In Pang’s case, none of this mattered; he qualified for higher education based on his test score, but strict quotas kept him from being offered a place. So at 25, he elected to go overseas to finish his education. Pang came to Birmingham and UAB, where he could pursue his interest in business and arrange his own course schedule to finish early. After earning his undergraduate degree, he also completed an M.B.A. at UAB.
But Pang has not turned his back on China. Every summer, he spends a month at Anshan Normal University in the city of Anshan, where he holds the title of permanent visiting professor. From this unique vantage point, he can appreciate the strengths of the two systems.
In China, Pang says, “we look at education as a privilege, not an entitlement.” For example, he continues, “if you are assigned to study neurology—even if this is not what you like—you take it as an honor and a privilege. You think, ‘Hey, the government thinks I’m qualified. They assigned me, and I’m going to do it. I don’t want to disgrace my family, and I don’t want to disappoint my government.’”
On the other hand, the rigid hierarchy of the Chinese system can leave students at a disadvantage in a modern business climate that values independent, creative thinking. When Pang first tells his Chinese students to pick their own project topics, for instance, they are lost, because Chinese professors dictate everything in the classroom. But he says the students are quick to learn new methods. “The amazing thing is that after two or three days, the students are transformed,” he says. “It is not that they cannot be independent; it’s just that they are not used to it. Once you give them the choice to be independent, give them guidelines, and hold their hands for a few days, suddenly they can run without you.”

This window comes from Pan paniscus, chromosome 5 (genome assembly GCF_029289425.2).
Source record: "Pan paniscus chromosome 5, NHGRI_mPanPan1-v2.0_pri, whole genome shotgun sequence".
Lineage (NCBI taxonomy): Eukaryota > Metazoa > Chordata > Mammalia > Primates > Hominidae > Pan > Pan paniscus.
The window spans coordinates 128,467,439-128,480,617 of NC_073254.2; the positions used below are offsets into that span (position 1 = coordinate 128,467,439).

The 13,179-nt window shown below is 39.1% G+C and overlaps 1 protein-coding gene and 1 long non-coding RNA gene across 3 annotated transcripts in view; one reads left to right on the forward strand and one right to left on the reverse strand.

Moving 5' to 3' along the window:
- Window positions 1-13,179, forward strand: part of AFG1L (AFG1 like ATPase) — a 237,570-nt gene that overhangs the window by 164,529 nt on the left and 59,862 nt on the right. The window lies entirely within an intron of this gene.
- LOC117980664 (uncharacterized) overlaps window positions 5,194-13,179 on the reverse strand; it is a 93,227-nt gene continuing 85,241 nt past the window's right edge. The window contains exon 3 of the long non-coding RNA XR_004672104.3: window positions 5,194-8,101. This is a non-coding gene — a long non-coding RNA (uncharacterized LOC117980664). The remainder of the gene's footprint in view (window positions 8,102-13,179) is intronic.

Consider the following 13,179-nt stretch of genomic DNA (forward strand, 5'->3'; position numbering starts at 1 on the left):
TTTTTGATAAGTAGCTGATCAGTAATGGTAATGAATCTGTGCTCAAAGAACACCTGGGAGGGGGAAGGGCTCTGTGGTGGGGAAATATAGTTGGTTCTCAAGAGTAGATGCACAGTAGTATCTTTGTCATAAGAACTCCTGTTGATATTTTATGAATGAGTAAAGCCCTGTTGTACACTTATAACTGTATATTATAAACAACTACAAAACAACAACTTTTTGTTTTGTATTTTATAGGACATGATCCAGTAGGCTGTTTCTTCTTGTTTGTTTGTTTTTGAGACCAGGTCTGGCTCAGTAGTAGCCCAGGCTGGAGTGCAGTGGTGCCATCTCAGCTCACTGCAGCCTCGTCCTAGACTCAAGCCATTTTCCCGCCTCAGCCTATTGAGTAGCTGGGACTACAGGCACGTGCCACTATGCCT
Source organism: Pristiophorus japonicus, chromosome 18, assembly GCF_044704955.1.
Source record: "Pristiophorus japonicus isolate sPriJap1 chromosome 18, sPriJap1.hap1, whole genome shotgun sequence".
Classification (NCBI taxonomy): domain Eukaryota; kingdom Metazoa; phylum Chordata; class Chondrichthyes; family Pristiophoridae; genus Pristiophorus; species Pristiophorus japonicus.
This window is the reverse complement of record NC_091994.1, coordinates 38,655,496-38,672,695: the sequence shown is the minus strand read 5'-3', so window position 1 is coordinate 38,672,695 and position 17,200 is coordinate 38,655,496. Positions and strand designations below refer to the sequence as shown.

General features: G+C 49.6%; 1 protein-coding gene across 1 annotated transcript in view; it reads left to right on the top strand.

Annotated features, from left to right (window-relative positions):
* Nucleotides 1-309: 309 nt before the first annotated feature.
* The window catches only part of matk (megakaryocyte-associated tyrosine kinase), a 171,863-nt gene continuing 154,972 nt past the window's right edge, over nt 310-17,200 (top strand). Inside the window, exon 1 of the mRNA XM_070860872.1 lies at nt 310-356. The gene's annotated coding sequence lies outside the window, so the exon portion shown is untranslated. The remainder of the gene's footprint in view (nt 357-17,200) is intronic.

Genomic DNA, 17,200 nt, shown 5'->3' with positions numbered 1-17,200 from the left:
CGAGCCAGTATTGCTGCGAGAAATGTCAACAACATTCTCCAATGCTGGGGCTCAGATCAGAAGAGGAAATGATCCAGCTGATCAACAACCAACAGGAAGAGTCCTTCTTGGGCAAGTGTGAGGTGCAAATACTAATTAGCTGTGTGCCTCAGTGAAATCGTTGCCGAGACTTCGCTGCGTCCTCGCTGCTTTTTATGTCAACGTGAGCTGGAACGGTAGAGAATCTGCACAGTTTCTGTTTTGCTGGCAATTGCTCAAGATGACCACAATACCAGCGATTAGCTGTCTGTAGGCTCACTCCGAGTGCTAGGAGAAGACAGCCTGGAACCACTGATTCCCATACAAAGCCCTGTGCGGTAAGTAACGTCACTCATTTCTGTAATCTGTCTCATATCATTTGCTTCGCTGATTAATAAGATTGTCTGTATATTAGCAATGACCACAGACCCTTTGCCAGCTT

Jian Huang, M.D.
Associate Professor of Medicine,
UAB Cardiac Rhythm Management Lab
Jian Huang was six when the Cultural Revolution began. The brainchild of leader Mao Tse-Tung’s twilight years, the revolution sought nothing less than to reshape an entire culture. In particular it sought to crush China’s ancient intellectual tradition by forcing educated citizens into menial labor in the countryside. After high school, Huang was sent out to a rural area to work as a farmer. Then one day news came that the educational system was being restored. “I was so happy,” Huang recalls. He immediately quit farming and spent three months preparing himself for university entrance exams. At 20, he began a combined undergraduate/medical program.